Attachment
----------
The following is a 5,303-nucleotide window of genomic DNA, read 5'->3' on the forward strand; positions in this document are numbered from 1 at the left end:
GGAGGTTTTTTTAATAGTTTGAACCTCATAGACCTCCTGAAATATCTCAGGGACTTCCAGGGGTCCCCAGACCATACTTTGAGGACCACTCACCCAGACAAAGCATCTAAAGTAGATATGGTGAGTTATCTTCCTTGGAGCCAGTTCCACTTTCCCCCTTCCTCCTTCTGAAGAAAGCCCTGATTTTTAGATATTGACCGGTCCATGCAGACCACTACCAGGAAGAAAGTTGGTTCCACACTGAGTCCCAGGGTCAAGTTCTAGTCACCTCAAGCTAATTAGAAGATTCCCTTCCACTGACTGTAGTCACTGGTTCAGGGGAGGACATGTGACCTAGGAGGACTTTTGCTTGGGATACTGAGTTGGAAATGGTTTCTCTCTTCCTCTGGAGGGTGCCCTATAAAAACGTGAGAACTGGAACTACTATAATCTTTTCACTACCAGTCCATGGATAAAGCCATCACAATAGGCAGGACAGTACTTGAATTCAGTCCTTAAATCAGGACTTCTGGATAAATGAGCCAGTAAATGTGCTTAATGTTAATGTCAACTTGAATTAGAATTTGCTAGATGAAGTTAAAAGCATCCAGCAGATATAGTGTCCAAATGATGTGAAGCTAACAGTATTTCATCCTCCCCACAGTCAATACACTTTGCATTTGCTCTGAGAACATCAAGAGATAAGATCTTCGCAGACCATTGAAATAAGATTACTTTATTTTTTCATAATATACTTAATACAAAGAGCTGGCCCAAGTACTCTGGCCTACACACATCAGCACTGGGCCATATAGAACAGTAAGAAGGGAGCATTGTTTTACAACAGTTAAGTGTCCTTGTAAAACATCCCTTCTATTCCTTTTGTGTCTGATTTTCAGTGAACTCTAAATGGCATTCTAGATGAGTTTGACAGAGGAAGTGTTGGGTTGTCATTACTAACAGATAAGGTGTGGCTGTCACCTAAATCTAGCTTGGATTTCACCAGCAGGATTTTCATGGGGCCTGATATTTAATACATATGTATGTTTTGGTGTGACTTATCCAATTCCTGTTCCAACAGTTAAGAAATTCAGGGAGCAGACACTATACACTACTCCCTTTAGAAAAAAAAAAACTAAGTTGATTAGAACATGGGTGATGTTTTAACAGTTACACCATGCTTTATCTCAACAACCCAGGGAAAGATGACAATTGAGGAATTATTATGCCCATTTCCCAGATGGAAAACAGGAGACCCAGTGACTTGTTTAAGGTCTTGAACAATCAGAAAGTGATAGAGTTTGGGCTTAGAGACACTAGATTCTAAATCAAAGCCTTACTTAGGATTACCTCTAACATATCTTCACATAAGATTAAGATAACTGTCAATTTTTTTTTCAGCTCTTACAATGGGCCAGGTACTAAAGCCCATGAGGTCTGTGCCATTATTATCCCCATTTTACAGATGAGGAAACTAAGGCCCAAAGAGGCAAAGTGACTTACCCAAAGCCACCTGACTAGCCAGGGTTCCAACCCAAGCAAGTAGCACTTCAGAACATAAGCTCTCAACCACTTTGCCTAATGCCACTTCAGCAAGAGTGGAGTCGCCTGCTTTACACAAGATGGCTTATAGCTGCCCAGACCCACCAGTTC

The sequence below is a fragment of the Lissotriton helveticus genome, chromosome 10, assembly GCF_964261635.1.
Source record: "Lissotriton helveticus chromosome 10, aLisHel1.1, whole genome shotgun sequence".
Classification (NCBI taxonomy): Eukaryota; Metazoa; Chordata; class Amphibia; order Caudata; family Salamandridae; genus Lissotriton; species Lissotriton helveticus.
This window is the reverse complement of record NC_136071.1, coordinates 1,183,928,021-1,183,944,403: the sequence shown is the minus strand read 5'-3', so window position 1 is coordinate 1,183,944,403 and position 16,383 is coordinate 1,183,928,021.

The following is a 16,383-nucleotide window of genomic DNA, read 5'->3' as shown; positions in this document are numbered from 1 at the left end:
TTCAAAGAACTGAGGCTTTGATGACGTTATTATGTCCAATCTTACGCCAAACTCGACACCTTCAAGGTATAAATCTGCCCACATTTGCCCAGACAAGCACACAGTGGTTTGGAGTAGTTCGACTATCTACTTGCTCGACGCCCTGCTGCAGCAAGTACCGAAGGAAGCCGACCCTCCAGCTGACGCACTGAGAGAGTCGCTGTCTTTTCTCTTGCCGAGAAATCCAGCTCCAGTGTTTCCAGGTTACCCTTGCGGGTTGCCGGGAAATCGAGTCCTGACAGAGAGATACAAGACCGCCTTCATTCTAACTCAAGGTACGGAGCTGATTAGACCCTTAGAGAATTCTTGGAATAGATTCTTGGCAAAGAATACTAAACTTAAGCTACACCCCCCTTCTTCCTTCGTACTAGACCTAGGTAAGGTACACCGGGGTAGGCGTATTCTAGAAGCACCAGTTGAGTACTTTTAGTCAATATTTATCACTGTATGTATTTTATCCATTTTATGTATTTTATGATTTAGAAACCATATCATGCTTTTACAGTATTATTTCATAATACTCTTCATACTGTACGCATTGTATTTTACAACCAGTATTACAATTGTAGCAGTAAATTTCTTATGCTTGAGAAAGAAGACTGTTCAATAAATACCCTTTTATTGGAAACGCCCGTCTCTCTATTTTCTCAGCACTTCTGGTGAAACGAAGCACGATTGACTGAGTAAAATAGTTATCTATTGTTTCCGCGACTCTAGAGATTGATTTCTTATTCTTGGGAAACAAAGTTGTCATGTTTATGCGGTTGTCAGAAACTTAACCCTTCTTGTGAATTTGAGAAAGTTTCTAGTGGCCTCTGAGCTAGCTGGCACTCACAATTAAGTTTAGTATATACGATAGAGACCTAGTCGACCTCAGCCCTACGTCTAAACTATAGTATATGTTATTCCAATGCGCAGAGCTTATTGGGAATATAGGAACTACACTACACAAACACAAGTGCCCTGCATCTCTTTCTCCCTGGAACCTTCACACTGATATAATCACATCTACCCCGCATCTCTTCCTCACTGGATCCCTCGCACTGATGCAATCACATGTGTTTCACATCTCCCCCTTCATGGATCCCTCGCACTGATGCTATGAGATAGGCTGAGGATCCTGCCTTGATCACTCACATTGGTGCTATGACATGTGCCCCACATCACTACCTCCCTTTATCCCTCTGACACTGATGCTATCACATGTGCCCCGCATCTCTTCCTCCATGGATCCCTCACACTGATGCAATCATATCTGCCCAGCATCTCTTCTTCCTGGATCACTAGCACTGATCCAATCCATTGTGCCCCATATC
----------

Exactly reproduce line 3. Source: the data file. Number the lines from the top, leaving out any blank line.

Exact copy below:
The sequence below is a fragment of the Lissotriton helveticus genome, chromosome 10, assembly GCF_964261635.1.